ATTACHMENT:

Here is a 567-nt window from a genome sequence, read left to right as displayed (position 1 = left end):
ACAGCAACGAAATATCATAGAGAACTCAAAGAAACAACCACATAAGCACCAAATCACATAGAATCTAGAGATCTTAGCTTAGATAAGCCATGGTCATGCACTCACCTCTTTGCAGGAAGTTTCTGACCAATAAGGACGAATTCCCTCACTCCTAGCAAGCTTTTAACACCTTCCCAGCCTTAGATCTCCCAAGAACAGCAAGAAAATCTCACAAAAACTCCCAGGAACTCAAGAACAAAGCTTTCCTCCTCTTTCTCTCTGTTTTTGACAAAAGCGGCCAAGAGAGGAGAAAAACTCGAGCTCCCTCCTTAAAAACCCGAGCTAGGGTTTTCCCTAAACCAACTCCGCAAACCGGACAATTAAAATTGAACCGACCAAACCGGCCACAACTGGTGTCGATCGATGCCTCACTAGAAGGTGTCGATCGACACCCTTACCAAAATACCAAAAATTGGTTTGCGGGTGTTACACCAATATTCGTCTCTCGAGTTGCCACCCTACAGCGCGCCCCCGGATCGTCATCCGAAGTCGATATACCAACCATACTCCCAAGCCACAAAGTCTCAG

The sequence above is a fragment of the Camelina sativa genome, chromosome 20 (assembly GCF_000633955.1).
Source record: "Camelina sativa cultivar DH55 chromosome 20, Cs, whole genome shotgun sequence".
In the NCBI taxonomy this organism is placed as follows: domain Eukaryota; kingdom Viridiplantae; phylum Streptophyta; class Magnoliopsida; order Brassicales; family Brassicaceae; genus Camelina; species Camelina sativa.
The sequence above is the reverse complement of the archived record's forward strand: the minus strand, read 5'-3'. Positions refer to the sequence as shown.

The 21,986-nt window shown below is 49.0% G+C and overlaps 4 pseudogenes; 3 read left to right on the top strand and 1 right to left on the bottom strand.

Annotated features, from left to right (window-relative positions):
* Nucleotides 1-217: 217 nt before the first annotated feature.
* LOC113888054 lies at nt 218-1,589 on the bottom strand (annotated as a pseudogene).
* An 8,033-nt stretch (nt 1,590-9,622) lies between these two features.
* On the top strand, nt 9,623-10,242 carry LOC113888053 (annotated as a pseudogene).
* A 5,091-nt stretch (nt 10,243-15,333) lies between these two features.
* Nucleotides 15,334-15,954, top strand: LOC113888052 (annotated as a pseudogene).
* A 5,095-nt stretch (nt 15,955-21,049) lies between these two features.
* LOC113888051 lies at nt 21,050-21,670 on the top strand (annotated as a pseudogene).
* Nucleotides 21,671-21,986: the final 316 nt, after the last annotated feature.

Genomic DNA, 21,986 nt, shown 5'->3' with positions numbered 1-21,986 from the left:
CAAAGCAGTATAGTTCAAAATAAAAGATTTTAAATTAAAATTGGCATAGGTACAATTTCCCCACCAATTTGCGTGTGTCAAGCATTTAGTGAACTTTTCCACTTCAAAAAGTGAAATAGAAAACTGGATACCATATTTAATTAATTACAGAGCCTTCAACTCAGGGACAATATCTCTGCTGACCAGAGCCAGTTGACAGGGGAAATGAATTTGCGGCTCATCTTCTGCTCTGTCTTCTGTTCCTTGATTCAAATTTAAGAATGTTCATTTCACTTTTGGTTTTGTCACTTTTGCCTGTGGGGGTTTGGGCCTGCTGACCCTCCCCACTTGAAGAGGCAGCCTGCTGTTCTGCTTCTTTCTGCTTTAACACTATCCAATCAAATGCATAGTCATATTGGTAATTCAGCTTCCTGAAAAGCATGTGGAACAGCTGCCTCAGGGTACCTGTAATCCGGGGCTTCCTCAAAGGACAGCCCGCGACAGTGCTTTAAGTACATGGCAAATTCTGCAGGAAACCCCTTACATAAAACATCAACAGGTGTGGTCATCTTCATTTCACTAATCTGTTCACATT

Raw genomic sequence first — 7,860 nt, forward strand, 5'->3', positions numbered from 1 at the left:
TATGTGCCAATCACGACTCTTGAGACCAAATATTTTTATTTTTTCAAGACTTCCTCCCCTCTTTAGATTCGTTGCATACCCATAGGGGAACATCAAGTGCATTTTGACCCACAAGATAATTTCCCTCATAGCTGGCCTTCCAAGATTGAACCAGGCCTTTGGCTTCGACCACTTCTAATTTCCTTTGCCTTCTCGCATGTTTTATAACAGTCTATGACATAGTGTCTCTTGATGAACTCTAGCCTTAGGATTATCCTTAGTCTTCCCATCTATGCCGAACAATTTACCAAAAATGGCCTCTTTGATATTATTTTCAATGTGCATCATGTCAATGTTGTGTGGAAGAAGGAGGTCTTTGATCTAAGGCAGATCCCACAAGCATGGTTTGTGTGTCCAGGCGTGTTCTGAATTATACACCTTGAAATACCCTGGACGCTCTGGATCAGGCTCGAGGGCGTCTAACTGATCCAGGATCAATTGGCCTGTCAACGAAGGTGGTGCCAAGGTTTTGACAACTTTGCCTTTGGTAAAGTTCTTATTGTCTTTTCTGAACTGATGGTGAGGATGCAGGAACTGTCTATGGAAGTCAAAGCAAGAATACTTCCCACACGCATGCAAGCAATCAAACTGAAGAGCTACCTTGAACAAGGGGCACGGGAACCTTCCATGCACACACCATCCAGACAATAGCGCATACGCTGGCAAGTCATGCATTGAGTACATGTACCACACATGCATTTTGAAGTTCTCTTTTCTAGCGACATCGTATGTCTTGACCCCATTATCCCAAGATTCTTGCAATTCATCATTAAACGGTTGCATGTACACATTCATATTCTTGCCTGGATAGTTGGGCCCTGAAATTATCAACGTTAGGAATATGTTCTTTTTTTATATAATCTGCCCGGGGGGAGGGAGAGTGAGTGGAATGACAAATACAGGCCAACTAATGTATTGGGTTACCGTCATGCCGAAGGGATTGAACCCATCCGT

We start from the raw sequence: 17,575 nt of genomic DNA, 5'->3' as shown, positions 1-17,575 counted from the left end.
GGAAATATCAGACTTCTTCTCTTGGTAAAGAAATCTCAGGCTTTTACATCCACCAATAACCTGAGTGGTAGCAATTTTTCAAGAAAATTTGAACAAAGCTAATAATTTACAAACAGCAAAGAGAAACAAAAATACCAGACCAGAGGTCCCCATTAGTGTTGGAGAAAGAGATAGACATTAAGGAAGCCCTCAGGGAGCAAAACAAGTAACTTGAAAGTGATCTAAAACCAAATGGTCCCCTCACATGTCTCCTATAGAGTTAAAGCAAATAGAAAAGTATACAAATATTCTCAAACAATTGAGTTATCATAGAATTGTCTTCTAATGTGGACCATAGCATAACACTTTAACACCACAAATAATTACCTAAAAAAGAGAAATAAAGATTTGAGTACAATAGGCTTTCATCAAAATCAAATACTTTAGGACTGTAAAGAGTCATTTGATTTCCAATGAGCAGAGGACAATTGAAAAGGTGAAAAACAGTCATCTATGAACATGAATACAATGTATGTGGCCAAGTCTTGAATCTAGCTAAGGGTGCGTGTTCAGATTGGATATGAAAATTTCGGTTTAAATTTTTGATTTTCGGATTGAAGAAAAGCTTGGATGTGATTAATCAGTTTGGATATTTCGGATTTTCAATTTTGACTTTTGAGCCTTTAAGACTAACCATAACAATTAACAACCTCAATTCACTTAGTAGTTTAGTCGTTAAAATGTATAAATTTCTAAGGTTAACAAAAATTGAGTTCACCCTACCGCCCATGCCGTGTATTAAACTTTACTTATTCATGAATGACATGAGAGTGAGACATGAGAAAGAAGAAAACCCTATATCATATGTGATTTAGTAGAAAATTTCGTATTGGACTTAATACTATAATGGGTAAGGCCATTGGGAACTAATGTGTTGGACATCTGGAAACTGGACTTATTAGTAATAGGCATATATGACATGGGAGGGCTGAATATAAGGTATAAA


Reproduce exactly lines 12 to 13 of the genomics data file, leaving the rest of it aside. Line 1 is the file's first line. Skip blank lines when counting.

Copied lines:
* On the top strand, nt 9,623-10,242 carry LOC113888053 (annotated as a pseudogene).
* A 5,091-nt stretch (nt 10,243-15,333) lies between these two features.